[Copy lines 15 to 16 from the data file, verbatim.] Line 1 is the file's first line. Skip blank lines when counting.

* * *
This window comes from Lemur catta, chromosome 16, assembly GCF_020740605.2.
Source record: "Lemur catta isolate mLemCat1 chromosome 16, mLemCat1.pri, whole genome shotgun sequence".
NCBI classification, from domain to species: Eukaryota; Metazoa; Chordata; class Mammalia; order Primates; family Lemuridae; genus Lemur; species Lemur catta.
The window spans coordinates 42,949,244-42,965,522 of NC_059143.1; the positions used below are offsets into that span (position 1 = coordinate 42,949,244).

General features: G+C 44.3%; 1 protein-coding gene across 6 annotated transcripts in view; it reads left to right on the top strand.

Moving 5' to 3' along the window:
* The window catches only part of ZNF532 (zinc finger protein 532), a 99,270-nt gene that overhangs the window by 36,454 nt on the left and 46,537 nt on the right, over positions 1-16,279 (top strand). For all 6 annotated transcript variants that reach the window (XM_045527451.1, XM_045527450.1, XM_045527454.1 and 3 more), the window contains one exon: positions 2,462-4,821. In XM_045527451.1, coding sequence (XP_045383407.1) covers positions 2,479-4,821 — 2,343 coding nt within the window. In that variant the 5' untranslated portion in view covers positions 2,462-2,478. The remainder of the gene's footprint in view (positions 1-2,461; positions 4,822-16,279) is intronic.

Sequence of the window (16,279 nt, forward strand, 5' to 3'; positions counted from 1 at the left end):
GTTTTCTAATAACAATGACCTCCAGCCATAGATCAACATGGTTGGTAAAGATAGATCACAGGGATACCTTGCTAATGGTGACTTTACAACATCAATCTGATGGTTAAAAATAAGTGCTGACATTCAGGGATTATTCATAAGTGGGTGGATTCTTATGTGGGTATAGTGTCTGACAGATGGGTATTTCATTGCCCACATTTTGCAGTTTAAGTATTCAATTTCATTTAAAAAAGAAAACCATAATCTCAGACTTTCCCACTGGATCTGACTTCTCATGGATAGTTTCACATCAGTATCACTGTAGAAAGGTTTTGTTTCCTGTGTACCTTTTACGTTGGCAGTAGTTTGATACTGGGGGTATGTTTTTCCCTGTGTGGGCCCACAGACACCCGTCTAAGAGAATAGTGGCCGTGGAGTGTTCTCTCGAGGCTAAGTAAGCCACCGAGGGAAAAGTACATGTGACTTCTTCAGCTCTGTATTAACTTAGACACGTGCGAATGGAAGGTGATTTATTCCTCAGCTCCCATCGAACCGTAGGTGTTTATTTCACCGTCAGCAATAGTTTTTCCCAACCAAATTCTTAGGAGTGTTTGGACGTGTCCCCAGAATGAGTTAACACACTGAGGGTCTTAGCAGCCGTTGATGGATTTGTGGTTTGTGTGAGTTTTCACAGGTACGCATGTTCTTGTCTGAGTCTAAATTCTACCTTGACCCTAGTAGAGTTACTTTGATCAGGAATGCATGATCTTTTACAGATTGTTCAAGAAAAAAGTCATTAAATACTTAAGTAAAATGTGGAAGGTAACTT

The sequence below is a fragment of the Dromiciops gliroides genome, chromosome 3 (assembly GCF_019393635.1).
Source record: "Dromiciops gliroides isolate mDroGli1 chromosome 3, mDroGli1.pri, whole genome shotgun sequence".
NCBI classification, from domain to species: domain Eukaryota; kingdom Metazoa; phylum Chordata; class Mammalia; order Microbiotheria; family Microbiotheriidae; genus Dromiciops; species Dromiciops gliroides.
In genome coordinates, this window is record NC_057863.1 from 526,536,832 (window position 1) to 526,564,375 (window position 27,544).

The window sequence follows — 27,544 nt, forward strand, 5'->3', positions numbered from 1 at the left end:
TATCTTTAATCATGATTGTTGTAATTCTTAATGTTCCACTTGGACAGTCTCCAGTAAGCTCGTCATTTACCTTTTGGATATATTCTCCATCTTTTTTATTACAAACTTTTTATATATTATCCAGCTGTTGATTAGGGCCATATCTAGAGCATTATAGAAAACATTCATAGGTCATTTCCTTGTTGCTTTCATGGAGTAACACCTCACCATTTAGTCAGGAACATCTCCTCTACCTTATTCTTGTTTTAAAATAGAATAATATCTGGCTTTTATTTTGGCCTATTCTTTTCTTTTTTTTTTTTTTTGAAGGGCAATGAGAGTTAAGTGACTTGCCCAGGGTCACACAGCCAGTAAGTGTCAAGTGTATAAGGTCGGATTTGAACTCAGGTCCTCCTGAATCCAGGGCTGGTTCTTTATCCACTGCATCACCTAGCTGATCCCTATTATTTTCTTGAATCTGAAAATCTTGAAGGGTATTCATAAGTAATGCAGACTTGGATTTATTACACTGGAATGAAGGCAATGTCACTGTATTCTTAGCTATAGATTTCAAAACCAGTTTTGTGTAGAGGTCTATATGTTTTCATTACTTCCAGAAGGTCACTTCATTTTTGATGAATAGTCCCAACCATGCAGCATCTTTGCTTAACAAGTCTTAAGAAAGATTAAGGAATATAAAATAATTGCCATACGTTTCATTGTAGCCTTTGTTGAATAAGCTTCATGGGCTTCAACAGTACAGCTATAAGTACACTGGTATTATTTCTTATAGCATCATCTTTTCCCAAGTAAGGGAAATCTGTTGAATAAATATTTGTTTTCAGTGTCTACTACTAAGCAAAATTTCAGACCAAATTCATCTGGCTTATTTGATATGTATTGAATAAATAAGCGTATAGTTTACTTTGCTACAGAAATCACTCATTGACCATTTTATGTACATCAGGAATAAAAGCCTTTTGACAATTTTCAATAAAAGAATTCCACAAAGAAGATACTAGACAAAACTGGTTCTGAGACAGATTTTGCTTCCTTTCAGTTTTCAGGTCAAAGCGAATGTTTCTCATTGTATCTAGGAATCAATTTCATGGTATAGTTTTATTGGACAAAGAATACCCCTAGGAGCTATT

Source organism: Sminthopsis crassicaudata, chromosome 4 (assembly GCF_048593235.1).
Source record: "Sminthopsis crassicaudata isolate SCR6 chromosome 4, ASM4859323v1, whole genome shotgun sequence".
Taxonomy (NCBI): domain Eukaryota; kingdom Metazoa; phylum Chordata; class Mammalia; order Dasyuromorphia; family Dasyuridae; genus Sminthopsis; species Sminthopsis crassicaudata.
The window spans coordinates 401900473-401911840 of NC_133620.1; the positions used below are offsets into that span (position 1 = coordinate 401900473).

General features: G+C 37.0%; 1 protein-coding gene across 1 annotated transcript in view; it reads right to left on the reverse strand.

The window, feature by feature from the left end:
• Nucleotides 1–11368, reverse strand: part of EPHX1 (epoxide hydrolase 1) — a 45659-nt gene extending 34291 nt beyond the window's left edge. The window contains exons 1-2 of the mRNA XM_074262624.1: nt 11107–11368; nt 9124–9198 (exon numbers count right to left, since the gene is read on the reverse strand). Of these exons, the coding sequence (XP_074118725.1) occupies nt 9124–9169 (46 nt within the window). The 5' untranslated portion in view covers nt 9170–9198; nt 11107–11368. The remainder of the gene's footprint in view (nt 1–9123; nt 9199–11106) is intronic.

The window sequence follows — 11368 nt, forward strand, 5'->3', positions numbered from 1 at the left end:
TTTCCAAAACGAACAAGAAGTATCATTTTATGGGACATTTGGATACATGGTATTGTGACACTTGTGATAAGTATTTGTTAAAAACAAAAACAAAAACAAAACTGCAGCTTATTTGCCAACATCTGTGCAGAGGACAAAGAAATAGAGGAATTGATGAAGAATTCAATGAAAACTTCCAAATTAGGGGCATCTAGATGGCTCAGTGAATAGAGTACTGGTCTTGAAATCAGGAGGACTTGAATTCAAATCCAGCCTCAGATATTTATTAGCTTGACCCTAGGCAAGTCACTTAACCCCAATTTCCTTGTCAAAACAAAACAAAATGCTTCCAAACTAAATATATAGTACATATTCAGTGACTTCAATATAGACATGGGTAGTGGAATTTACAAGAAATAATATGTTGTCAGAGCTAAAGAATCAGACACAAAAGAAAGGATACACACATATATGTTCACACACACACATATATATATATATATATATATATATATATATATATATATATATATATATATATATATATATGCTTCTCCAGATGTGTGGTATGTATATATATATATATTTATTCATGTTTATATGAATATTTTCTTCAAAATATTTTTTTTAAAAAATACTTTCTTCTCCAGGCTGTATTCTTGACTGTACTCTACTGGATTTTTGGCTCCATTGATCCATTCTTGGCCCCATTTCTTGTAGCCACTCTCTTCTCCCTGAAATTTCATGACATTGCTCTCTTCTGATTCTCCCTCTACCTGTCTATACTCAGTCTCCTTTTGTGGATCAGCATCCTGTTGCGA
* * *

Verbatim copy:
TATCTTTAATCATGATTGTTGTAATTCTTAATGTTCCACTTGGACAGTCTCCAGTAAGCTCGTCATTTACCTTTTGGATATATTCTCCATCTTTTTTATTACAAACTTTTTATATATTATCCAGCTGTTGATTAGGGCCATATCTAGAGCATTATAGAAAACATTCATAGGTCATTTCCTTGTTGCTTTCATGGAGTAACACCTCACCATTTAGTCAGGAACATCTCCTCTACCTTATTCTTGTTTTAAAATAGAATAATATCTGGCTTTTATTTTGGCCTATTCTTTTCTTTTTTTTTTTTTTTGAAGGGCAATGAGAGTTAAGTGACTTGCCCAGGGTCACACAGCCAGTAAGTGTCAAGTGTATAAGGTCGGATTTGAACTCAGGTCCTCCTGAATCCAGGGCTGGTTCTTTATCCACTGCATCACCTAGCTGATCCCTATTATTTTCTTGAATCTGAAAATCTTGAAGGGTATTCATAAGTAATGCAGACTTGGATTTATTACACTGGAATGAAGGCAATGTCACTGTATTCTTAGCTATAGATTTCAAAACCAGTTTTGTGTAGAGGTCTATATGTTTTCATTACTTCCAGAAGGTCACTTCATTTTTGATGAATAGTCCCAACCATGCAGCATCTTTGCTTAACAAGTCTTAAGAAAGATTAAGGAATATAAAATAATTGCCATACGTTTCATTGTAGCCTTTGTTGAATAAGCTTCATGGGCTTCAACAGTACAGCTATAAGTACACTGGTATTATTTCTTATAGCATCATCTTTTCCCAAGTAAGGGAAATCTGTTGAATAAATATTTGTTTTCAGTGTCTACTACTAAGCAAAATTTCAGACCAAATTCATCTGGCTTATTTGATATGTATTGAATAAATAAGCGTATAGTTTACTTTGCTACAGAAATCACTCATTGACCATTTTATGTACATCAGGAATAAAAGCCTTTTGACAATTTTCAATAAAAGAATTCCACAAAGAAGATACTAGACAAAACTGGTTCTGAGACAGATTTTGCTTCCTTTCAGTTTTCAGGTCAAAGCGAATGTTTCTCATTGTATCTAGGAATCAATTTCATGGTATAGTTTTATTGGACAAAGAATACCCCTAGGAGCTATT

Source organism: Sminthopsis crassicaudata, chromosome 4 (assembly GCF_048593235.1).